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    Pakistani Court Convicts bin Laden's Widows

    Zakarya Ahmad Al-Fattah (R), brother of Osama bin Laden's youngest widow, Yemen-born Amal Al-Sadeh, arrives with their lawyer Amir Khalil (L) to attend court proceedings at a house where bin Laden's family is believed to be detained in Islamabad April 2,
    Zakarya Ahmad Al-Fattah (R), brother of Osama bin Laden's youngest widow, Yemen-born Amal Al-Sadeh, arrives with their lawyer Amir Khalil (L) to attend court proceedings at a house where bin Laden's family is believed to be detained in Islamabad April 2,
    Ayaz Gul

    A court in Pakistan on Monday jailed former al-Qaida leader Osama bin Laden’s three widows and two of his daughters for illegally staying in the country and hiding their identity from authorities. The women were sentenced to 45 days in jail.

    Citing security concerns, Pakistani authorities held Monday's legal proceedings at the house in Islamabad where the women have been staying since being formally charged last month.

    The court found the widows and two daughters of the former al-Qaida chief guilty of several offenses, including illegal entry into Pakistan and forgery.

    Defense attorney Mohammad Amir Khalil told reporters the women will remain under detention for another two weeks before they are freed and eventually deported to their native countries due to time already served.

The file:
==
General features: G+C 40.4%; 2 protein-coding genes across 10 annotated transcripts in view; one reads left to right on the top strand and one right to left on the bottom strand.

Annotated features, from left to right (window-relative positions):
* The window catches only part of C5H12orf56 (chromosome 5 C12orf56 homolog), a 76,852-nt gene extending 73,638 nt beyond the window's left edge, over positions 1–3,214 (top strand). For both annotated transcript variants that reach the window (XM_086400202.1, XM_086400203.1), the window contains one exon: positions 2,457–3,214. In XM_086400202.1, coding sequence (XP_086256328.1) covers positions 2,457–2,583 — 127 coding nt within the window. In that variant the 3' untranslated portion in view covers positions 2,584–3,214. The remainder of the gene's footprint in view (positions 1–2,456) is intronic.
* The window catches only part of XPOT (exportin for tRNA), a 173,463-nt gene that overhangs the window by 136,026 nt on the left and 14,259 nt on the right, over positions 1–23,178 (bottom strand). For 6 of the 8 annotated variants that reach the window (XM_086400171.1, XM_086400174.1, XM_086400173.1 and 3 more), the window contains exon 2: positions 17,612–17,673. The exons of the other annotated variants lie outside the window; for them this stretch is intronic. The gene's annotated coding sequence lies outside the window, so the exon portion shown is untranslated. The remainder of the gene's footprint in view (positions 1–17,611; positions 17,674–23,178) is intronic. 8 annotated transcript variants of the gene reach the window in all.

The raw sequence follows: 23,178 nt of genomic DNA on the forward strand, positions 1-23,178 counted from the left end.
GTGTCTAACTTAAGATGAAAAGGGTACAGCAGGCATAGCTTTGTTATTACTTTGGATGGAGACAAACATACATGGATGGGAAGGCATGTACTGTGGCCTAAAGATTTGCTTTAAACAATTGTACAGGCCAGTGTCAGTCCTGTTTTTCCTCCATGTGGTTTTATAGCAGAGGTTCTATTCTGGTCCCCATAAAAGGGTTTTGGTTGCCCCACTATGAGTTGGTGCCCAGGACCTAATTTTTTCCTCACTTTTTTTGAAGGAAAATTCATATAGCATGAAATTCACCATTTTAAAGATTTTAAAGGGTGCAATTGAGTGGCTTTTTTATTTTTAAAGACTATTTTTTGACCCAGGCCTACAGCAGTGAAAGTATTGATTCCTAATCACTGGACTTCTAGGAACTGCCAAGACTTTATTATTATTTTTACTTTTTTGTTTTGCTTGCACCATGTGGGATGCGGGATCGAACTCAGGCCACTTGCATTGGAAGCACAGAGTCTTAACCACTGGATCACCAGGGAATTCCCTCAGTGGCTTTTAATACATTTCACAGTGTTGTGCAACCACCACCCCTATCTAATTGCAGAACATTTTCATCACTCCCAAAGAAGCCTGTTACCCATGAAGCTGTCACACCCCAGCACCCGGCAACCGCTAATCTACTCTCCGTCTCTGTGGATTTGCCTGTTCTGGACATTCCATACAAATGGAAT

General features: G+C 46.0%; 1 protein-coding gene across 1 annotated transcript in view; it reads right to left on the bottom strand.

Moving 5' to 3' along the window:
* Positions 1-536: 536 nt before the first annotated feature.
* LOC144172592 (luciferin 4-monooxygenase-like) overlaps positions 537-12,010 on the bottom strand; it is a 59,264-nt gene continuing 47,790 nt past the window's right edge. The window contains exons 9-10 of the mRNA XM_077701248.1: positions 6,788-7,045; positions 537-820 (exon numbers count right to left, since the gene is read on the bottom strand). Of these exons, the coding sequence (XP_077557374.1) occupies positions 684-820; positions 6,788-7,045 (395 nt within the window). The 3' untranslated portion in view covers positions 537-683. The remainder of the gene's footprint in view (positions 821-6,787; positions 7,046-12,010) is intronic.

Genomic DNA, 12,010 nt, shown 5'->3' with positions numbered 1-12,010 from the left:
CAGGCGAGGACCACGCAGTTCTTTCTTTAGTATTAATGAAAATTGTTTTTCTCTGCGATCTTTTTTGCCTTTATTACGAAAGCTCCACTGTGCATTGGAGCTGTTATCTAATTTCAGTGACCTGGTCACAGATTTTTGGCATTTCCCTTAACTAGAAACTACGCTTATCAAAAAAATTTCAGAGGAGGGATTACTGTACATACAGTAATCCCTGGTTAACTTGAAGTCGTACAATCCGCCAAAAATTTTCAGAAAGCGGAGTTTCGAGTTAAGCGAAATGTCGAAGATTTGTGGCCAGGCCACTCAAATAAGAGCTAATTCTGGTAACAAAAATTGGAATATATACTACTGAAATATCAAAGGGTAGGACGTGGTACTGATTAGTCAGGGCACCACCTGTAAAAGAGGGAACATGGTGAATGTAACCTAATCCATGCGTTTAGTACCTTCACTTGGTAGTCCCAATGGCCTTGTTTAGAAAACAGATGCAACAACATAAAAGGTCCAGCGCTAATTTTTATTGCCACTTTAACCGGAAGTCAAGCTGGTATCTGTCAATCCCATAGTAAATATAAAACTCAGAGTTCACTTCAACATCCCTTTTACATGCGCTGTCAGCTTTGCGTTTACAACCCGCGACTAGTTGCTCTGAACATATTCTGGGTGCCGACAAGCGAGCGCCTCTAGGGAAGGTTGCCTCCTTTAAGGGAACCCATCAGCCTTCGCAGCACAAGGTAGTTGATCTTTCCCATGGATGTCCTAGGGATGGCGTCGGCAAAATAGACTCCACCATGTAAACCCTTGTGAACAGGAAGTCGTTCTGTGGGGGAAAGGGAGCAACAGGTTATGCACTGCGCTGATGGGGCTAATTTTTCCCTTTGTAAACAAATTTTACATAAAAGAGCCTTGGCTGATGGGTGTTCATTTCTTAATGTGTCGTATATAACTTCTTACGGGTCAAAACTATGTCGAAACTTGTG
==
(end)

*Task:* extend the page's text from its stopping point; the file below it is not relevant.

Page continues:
“They have been sentenced and convicted for 45 days and the secretary interior is also directed to make necessary arrangement for their deportation as per the laws,” said Khalil.

    Two of bin Laden’s widows, Khairiah Sabar and Siham Sabar, are Saudi nationals, while the youngest widow is identified as Yemeni-born Amal Ahmed Abdulfattah al-Sada. They have been in Pakistani custody since the U.S. raid that killed bin Laden in Pakistan last May.

    That operation plunged U.S.-Pakistan relations to a new low. Pakistani authorities were outraged because they were not informed about the operation beforehand. U.S. officials, meanwhile, raised questions about how the al-Qaida leader could be hiding out in the Pakistani garrison town of Abbottabad without detection.

    U.S. officials maintain they have not found any evidence suggesting Pakistani officials were aware of bin Laden’s compound.

    Last week, Pakistani media published new details from the interrogation of bin Laden's Yemeni widow.

    Al-Sada told Pakistani police that bin Laden spent nearly 10 years on the run in Pakistan following the September 11, 2001 attacks in the United States. She said the family moved to five different safe houses around the country.

    The al-Qaida chief's youngest wife also said she gave birth to four of bin Laden's children while in Pakistan, two of them born in government hospitals.

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